In this episode, Gordon talks about 11 things therapists, counselors and other mental health clinicians can do to help their private practices succeed in the coming year. From being action oriented to planning and preparing for the long haul, private practice success depends as much as anything on being persistent and consistent. Owning and running a small business takes a lot of knowledge and skill. Gordon discusses these top things he has learned in his years as a private practice owner.
Being in private practice as a therapist has been, so far, one of the most rewarding and challenging things I have ever done. I never would have dreamed that my practice would have evolved and grown to the place it is today.
This past year, 2017, has been a year of significant growth. The major piece being moving into my own building. The second being adding 3 new therapists to the practice. And as a result of these things, it has caused me to evaluate and look at what I need to do to continue the growth.
What I have learned…
When going into private practice there is so much you need to know. The truth is that what you learn about being in practice is never ending. I have not only learned to be a better clinician, but I have also learned how to be a better business person and learn what it takes to run small business.
Private practice not only takes a certain mindset for you to succeed. It takes consistency and being persistent in your efforts. Be a constant learner and don’t be afraid to take some risks and try new things.
11 Things you can do to find success
1. Put things into action
The first thing anyone going into private practice does is to simply act and start. In other words, having a mindset of action rather than sitting around waiting for the timing to be right. This can happen in any number of ways.
2. Learn about business
One of the biggest detractors for clinicians going into private practice is that they just never learned about business. We have all hopefully received great clinical training and have the skill set to be an effective clinician. But do you have the skill set you need for knowing how to run a business?
Business basics encompass several areas. For example, basic accounting knowledge, marketing knowledge, financial management, people management skills, budgeting, business plans, profit margins, return on investment, daily operations knowledge…just to name a few…
All of this can be learned and built upon as you grow.
3. Learn how to market
A big part of having a private practice is learning how to market your practice to ensure you get the clients you need to stay in business. Marketing comes in many forms. Having a website, being active on social media, and networking within your community are just a few of the ways to market a private practice.
Your private practice website will be your number one marketing tool. In fact, investing in a good website design with great SEO (search engine optimization) will absolutely pay for itself. After all, the first place people go to find anything is of course the internet. And having a good website that is easy to find will pretty much guarantee having the clients you need.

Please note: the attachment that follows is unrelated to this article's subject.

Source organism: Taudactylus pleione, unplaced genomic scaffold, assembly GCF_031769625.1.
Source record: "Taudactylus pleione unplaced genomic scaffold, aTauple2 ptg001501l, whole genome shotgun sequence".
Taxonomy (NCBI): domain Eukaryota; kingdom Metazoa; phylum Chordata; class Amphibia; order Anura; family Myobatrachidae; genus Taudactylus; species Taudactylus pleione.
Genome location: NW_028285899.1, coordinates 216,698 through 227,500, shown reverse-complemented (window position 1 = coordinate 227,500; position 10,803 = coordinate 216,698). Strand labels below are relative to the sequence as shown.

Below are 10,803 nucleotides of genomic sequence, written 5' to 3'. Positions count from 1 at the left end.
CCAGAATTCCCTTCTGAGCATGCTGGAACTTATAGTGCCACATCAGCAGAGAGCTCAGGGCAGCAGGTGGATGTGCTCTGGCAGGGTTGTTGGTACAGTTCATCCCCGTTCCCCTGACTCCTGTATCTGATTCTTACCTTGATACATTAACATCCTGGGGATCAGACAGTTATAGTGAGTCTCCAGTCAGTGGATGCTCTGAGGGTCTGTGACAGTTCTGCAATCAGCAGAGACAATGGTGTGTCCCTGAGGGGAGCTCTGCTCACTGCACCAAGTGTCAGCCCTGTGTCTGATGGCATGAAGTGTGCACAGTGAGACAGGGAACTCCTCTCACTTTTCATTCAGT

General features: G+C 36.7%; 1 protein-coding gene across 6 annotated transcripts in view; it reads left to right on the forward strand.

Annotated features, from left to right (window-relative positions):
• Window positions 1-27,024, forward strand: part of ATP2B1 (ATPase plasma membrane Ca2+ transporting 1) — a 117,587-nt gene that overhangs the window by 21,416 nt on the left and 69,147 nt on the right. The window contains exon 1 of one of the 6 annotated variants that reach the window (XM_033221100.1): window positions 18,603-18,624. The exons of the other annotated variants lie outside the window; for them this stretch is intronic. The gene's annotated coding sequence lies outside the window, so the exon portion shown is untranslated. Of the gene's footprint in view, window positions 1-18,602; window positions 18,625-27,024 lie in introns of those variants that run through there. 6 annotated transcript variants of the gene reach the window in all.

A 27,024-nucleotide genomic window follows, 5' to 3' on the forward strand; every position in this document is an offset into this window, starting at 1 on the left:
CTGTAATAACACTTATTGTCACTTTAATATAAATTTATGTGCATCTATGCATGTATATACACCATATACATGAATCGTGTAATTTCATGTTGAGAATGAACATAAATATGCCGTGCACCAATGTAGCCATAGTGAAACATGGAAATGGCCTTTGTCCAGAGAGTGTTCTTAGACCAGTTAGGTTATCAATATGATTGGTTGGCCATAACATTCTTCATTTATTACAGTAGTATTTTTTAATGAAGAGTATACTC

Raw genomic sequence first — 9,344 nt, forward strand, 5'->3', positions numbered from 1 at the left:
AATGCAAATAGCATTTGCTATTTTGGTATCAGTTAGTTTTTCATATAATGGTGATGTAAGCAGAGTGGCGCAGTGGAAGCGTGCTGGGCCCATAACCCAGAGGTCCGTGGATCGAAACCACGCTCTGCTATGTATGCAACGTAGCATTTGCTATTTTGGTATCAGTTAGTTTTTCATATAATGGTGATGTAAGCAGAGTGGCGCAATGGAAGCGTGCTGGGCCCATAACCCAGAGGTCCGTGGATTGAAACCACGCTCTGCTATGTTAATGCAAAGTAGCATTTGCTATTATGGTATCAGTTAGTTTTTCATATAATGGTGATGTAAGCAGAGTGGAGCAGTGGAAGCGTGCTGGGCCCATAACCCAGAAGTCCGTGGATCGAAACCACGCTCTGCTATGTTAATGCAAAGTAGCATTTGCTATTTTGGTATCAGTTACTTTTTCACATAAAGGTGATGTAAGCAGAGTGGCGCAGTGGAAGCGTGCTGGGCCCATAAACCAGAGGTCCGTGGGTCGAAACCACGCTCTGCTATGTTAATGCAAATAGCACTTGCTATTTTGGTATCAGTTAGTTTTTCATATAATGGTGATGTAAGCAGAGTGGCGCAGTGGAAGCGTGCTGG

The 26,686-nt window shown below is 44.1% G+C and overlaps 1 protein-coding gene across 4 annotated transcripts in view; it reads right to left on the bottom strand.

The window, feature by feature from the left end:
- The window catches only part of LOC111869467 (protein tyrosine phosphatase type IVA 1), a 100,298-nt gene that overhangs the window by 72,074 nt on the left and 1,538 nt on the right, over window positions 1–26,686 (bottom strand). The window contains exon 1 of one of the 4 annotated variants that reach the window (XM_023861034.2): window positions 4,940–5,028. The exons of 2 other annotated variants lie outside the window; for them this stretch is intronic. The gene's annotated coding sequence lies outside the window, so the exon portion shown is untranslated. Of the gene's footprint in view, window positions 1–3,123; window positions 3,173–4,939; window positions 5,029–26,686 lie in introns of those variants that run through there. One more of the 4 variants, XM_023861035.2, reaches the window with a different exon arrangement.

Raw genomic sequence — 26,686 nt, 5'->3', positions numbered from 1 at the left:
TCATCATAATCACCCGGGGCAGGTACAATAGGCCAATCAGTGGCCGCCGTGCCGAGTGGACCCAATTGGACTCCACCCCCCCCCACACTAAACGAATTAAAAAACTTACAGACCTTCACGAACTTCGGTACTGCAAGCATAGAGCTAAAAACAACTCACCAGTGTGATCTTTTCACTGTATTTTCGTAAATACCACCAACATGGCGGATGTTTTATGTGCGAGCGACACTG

If you are looking for a “turn-key” solution to having a website for you private practice, I recommend you check out BrighterVision**. BrighterVision specializes in therapist and counselor websites. They will take care of the design and SEO to help you get your message out there and be noticed..
**This is an affiliate link which means Practice of Therapy gets paid a commission at no extra cost to you by purchasing from them.
4. Create a network of referral sources
This is tied to the marketing piece but is somewhat different. Marketing your practice helps you build this network. Having a network of multiple referral sources is what will bring stability to your practice. But more specifically, having a network of referral sources is simply having a way to have your referrals come in from people who know you and will refer to you regularly.
Also though, your website and directories, like Psychology Today can be part of your referral source network
5. Niche it down
Having a specialty is key to getting recognized and standing out. This is especially true if you are in an area where there are a lot of therapists already in practice. Having a specialty will also ensure you are getting your ideal clients. A happy therapist is a better therapist…
6. Have a plan
If you don’t know where you are going, how are going to get there?! Planning things out and setting goals for yourself is one of the biggest predictors of success in private practice.
Having long, intermediate and short term goals is a good approach. In other words, having 5 year, then 1 year and then 3 months and weekly goals is a good way to approach it. Write all of this down too!
7. Reinvest in your practice
One of the things that is important to do is to reinvest in you practice as you grow. It might be things like getting a better computer or printer. Also investing in things that will help your daily operations go more smoothly are absolutely essential in having things grow well.